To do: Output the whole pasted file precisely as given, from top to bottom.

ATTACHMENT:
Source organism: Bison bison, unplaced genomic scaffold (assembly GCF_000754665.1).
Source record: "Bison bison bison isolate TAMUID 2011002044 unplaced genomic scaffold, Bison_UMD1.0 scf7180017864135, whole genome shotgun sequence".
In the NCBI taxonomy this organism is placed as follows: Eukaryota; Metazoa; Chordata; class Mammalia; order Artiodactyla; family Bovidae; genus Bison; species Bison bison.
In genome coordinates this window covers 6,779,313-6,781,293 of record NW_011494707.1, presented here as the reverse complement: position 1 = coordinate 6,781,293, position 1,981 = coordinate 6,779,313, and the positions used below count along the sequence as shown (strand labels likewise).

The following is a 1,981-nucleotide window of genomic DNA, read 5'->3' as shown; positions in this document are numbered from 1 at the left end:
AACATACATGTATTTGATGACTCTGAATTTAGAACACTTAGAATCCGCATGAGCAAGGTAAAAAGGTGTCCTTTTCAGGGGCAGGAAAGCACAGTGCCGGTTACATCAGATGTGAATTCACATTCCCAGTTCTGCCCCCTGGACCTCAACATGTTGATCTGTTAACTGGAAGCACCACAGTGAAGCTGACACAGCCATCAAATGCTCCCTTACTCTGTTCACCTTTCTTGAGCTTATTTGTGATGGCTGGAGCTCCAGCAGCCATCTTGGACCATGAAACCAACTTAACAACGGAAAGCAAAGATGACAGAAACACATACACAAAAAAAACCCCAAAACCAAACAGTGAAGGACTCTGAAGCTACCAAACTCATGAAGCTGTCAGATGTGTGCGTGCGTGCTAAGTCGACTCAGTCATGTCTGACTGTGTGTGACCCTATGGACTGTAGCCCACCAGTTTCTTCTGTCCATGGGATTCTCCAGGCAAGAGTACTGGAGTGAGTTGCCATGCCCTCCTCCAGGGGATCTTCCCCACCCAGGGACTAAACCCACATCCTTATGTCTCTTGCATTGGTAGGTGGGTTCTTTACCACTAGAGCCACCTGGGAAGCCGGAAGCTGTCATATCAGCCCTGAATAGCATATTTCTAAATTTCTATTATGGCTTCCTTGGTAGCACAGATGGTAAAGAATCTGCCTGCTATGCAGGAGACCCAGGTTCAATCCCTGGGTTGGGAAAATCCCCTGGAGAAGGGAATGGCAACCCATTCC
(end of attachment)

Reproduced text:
Source organism: Bison bison, unplaced genomic scaffold (assembly GCF_000754665.1).
Source record: "Bison bison bison isolate TAMUID 2011002044 unplaced genomic scaffold, Bison_UMD1.0 scf7180017864135, whole genome shotgun sequence".
In the NCBI taxonomy this organism is placed as follows: Eukaryota; Metazoa; Chordata; class Mammalia; order Artiodactyla; family Bovidae; genus Bison; species Bison bison.
In genome coordinates this window covers 6,779,313-6,781,293 of record NW_011494707.1, presented here as the reverse complement: position 1 = coordinate 6,781,293, position 1,981 = coordinate 6,779,313, and the positions used below count along the sequence as shown (strand labels likewise).

The following is a 1,981-nucleotide window of genomic DNA, read 5'->3' as shown; positions in this document are numbered from 1 at the left end:
AACATACATGTATTTGATGACTCTGAATTTAGAACACTTAGAATCCGCATGAGCAAGGTAAAAAGGTGTCCTTTTCAGGGGCAGGAAAGCACAGTGCCGGTTACATCAGATGTGAATTCACATTCCCAGTTCTGCCCCCTGGACCTCAACATGTTGATCTGTTAACTGGAAGCACCACAGTGAAGCTGACACAGCCATCAAATGCTCCCTTACTCTGTTCACCTTTCTTGAGCTTATTTGTGATGGCTGGAGCTCCAGCAGCCATCTTGGACCATGAAACCAACTTAACAACGGAAAGCAAAGATGACAGAAACACATACACAAAAAAAACCCCAAAACCAAACAGTGAAGGACTCTGAAGCTACCAAACTCATGAAGCTGTCAGATGTGTGCGTGCGTGCTAAGTCGACTCAGTCATGTCTGACTGTGTGTGACCCTATGGACTGTAGCCCACCAGTTTCTTCTGTCCATGGGATTCTCCAGGCAAGAGTACTGGAGTGAGTTGCCATGCCCTCCTCCAGGGGATCTTCCCCACCCAGGGACTAAACCCACATCCTTATGTCTCTTGCATTGGTAGGTGGGTTCTTTACCACTAGAGCCACCTGGGAAGCCGGAAGCTGTCATATCAGCCCTGAATAGCATATTTCTAAATTTCTATTATGGCTTCCTTGGTAGCACAGATGGTAAAGAATCTGCCTGCTATGCAGGAGACCCAGGTTCAATCCCTGGGTTGGGAAAATCCCCTGGAGAAGGGAATGGCAACCCATTCC